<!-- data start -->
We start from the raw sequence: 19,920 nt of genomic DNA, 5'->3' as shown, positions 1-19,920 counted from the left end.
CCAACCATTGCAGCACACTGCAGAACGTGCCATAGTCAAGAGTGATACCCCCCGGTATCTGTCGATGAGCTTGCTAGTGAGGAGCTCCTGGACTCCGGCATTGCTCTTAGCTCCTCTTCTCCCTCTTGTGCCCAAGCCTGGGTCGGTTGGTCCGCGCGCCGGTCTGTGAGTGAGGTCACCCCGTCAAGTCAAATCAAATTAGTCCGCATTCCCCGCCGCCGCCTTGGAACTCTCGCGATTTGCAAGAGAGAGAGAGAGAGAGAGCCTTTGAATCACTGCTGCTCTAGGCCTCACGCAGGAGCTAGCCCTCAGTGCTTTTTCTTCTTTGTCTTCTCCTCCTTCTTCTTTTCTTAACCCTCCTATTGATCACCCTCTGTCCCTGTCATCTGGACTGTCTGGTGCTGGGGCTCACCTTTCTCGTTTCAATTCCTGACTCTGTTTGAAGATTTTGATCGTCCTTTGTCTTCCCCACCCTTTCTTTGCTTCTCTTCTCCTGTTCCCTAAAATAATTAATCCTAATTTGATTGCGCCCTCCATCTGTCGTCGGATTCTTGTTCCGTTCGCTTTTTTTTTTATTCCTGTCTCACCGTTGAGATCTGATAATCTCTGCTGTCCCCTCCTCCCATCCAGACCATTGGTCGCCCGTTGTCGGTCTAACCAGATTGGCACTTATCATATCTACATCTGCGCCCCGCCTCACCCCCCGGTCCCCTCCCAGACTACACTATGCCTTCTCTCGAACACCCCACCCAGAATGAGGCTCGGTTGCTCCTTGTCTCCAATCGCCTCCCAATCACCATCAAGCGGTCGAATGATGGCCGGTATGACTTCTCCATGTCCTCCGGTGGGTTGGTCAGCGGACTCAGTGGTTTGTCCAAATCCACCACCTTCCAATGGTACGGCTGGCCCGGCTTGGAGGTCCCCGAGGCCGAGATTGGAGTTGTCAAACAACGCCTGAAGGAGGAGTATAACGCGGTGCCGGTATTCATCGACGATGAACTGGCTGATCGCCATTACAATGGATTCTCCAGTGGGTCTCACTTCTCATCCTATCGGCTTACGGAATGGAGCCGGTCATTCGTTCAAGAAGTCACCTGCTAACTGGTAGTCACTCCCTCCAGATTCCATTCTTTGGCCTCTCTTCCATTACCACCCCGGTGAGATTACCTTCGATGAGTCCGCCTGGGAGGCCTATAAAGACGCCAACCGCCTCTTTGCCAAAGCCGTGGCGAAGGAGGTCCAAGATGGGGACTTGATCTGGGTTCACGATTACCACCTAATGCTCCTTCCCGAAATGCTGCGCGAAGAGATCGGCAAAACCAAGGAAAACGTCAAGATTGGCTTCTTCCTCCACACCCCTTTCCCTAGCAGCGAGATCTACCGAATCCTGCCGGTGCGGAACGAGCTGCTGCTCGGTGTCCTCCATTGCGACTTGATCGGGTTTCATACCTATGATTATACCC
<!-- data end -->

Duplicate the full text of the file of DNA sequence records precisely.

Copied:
We start from the raw sequence: 19,920 nt of genomic DNA, 5'->3' as shown, positions 1-19,920 counted from the left end.
CCAACCATTGCAGCACACTGCAGAACGTGCCATAGTCAAGAGTGATACCCCCCGGTATCTGTCGATGAGCTTGCTAGTGAGGAGCTCCTGGACTCCGGCATTGCTCTTAGCTCCTCTTCTCCCTCTTGTGCCCAAGCCTGGGTCGGTTGGTCCGCGCGCCGGTCTGTGAGTGAGGTCACCCCGTCAAGTCAAATCAAATTAGTCCGCATTCCCCGCCGCCGCCTTGGAACTCTCGCGATTTGCAAGAGAGAGAGAGAGAGAGAGCCTTTGAATCACTGCTGCTCTAGGCCTCACGCAGGAGCTAGCCCTCAGTGCTTTTTCTTCTTTGTCTTCTCCTCCTTCTTCTTTTCTTAACCCTCCTATTGATCACCCTCTGTCCCTGTCATCTGGACTGTCTGGTGCTGGGGCTCACCTTTCTCGTTTCAATTCCTGACTCTGTTTGAAGATTTTGATCGTCCTTTGTCTTCCCCACCCTTTCTTTGCTTCTCTTCTCCTGTTCCCTAAAATAATTAATCCTAATTTGATTGCGCCCTCCATCTGTCGTCGGATTCTTGTTCCGTTCGCTTTTTTTTTTATTCCTGTCTCACCGTTGAGATCTGATAATCTCTGCTGTCCCCTCCTCCCATCCAGACCATTGGTCGCCCGTTGTCGGTCTAACCAGATTGGCACTTATCATATCTACATCTGCGCCCCGCCTCACCCCCCGGTCCCCTCCCAGACTACACTATGCCTTCTCTCGAACACCCCACCCAGAATGAGGCTCGGTTGCTCCTTGTCTCCAATCGCCTCCCAATCACCATCAAGCGGTCGAATGATGGCCGGTATGACTTCTCCATGTCCTCCGGTGGGTTGGTCAGCGGACTCAGTGGTTTGTCCAAATCCACCACCTTCCAATGGTACGGCTGGCCCGGCTTGGAGGTCCCCGAGGCCGAGATTGGAGTTGTCAAACAACGCCTGAAGGAGGAGTATAACGCGGTGCCGGTATTCATCGACGATGAACTGGCTGATCGCCATTACAATGGATTCTCCAGTGGGTCTCACTTCTCATCCTATCGGCTTACGGAATGGAGCCGGTCATTCGTTCAAGAAGTCACCTGCTAACTGGTAGTCACTCCCTCCAGATTCCATTCTTTGGCCTCTCTTCCATTACCACCCCGGTGAGATTACCTTCGATGAGTCCGCCTGGGAGGCCTATAAAGACGCCAACCGCCTCTTTGCCAAAGCCGTGGCGAAGGAGGTCCAAGATGGGGACTTGATCTGGGTTCACGATTACCACCTAATGCTCCTTCCCGAAATGCTGCGCGAAGAGATCGGCAAAACCAAGGAAAACGTCAAGATTGGCTTCTTCCTCCACACCCCTTTCCCTAGCAGCGAGATCTACCGAATCCTGCCGGTGCGGAACGAGCTGCTGCTCGGTGTCCTCCATTGCGACTTGATCGGGTTTCATACCTATGATTATACCC